Richard Levick: President and CEO of Levick Strategic Communications

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Who would have guessed that a man with an undergraduate degree in urban studies, minors in politics, political science, and English, a master's degree in environmental advocacy, and a J.D. would go on to work in the PR industry?

"It was accidental; I think so much of life is," said Richard Levick, President and CEO of Levick Strategic Communications. "Things come together; they only perfectly make sense when we are on our death beds, looking back."

Growing up, Levick had a penchant for politics and the law. Growing up during the tumultuous late '60s/early '70s, Levick was greatly influenced by events such as the Martin Luther King, Jr., and Robert Kennedy assassinations, the shootings at Jackson and Kent State Universities, and the Vietnam War.



Levick attended University of Maryland, where he graduated with his bachelor of arts in urban studies in 1979. Despite having taken more units in political science classes than in urban studies, he did not earn a bachelor's degree in political science, lacking only one statistics class. He went on to study environmental advocacy at University of Michigan, a degree which he completed in 1988 when he finished his dissertation. In 1987, he received his J.D. from American University Washington College of Law.

It was during his time at law school that he realized he didn't want to be a practicing attorney. He realized he was no longer passionate about politics; in fact, he had grown tired of it.

"You have to ask yourself: what do I love? Love controls everything; it determines what we buy [...]; it determines what we're best at," Levick said. "I always love citing the Harvard study of a number of years ago when they asked a group of people, and they said, 'What do you want to be in 20 years?' One group said, 'We want to be millionaires.' And then they interviewed the other group, and they asked, 'What do you want?' and they said, 'We want to do what we love.' They went back 20 years later and they examined the group that said 'we want to be millionaires,' and sure enough, about three percent of them were millionaires. They looked at the group who said 'we want to do what we love,' and something like 46% of them were millionaires. So you follow your heart and it will take you where you want to be."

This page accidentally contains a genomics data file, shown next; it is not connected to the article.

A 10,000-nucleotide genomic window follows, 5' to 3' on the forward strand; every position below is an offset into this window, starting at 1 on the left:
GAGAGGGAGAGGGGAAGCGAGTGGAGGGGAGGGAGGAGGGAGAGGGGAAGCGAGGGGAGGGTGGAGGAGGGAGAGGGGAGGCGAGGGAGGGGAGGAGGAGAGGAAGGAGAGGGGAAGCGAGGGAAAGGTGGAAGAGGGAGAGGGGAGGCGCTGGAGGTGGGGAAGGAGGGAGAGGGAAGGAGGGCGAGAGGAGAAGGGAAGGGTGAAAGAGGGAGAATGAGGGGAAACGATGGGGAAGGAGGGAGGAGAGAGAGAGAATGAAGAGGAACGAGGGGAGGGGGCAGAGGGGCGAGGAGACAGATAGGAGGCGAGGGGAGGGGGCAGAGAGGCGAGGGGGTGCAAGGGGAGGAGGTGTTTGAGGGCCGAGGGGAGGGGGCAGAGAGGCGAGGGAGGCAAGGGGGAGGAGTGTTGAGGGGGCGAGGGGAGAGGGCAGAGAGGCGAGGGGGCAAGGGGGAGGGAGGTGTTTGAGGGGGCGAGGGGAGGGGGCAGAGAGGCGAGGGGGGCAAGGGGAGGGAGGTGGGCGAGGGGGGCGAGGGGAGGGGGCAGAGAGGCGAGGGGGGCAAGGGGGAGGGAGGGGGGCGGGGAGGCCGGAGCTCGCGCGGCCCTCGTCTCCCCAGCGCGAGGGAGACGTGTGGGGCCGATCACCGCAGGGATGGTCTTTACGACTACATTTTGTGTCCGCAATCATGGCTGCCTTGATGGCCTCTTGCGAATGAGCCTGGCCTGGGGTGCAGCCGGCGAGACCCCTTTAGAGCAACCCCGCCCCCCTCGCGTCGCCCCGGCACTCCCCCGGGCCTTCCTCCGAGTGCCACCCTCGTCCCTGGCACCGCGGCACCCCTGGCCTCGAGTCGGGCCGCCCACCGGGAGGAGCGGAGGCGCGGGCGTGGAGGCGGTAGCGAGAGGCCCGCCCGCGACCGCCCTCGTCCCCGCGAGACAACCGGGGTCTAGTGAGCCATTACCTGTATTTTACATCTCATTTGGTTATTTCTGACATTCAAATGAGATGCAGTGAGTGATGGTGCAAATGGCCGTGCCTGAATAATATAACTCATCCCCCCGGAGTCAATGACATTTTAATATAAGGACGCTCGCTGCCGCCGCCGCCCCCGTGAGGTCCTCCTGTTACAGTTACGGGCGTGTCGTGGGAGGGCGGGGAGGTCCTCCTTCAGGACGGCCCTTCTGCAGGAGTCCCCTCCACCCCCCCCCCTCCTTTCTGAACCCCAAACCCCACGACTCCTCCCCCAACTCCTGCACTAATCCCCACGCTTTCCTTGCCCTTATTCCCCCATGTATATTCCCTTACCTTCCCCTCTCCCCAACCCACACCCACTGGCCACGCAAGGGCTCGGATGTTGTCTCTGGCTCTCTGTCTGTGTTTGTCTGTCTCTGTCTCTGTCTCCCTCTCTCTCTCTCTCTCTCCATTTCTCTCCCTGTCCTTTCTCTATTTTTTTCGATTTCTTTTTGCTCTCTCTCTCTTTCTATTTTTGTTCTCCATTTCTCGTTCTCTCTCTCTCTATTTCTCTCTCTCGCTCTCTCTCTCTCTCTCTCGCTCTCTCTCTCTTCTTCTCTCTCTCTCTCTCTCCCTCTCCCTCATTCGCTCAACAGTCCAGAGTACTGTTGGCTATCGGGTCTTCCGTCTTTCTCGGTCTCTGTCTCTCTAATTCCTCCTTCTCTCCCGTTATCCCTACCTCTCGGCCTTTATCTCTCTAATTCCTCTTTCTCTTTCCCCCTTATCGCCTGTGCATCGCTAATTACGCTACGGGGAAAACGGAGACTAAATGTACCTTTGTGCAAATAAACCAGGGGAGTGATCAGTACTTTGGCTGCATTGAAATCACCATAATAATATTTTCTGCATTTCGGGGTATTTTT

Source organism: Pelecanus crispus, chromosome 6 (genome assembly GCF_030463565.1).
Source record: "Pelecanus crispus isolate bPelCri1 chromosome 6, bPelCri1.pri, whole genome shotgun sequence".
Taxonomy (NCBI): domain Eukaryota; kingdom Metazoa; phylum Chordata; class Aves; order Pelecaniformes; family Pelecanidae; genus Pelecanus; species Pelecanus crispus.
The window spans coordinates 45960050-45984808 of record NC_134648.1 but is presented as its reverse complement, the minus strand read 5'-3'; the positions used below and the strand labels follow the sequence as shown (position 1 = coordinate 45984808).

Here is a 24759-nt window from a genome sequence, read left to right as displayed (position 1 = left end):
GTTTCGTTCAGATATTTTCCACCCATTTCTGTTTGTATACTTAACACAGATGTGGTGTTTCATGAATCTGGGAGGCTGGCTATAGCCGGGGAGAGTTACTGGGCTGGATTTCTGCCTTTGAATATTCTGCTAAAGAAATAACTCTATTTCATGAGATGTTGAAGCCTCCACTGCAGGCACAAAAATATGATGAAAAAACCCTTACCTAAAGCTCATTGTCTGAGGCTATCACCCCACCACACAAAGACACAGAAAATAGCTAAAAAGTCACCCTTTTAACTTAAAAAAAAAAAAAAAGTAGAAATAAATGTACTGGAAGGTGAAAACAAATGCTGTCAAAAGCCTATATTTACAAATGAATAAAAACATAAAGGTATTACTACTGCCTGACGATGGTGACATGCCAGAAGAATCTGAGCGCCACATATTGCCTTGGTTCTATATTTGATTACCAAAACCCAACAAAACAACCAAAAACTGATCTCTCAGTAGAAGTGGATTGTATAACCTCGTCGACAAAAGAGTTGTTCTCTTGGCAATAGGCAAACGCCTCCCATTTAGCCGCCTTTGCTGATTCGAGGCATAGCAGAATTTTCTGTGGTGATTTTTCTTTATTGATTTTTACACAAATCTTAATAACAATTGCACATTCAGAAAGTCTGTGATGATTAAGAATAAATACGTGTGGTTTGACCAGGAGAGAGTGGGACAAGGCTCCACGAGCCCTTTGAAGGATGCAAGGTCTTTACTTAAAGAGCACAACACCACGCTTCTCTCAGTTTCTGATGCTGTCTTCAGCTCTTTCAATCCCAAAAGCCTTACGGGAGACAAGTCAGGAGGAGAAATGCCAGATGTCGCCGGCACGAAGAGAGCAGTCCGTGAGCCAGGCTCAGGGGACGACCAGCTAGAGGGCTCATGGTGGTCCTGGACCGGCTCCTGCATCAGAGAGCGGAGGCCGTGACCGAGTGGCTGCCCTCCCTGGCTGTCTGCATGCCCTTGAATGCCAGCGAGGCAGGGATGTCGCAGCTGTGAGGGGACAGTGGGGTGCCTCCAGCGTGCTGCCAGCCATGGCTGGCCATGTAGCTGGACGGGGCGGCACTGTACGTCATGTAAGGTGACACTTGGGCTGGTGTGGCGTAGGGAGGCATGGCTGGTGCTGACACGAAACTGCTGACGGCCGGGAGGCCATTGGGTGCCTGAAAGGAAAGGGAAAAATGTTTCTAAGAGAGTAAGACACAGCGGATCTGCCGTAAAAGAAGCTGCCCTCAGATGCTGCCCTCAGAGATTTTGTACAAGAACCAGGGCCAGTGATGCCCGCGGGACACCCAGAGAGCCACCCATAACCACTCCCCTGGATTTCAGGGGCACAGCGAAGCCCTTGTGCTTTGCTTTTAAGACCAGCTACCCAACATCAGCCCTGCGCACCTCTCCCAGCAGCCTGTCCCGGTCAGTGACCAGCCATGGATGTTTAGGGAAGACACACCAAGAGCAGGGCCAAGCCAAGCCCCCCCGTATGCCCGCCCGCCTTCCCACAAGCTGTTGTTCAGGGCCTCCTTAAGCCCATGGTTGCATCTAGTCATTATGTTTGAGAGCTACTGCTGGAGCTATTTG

Levick followed his heart, which led him to public relations. In 1998, he opened Levick Strategic Communications, a high-stakes communications firm that was named Crisis Agency of the Year in 2005. Based out of Washington, D.C., the firm has helped quell some of the major scandals and scares faced by its clients, including the spinach and pet food recalls and the Catholic Church controversy, and it was the first to handle the situation in Guantanamo Bay. According to Levick, the firm's goal is to make the story shorter, better, or disappear for their clients.

"Countries, companies, and high net-worth individuals come to us for assistance. We're the company that you call when you are in trouble or when you anticipate that you might be in trouble. We're really the Navy SEALs [of communications]," Levick said.

Q. What do you do for fun?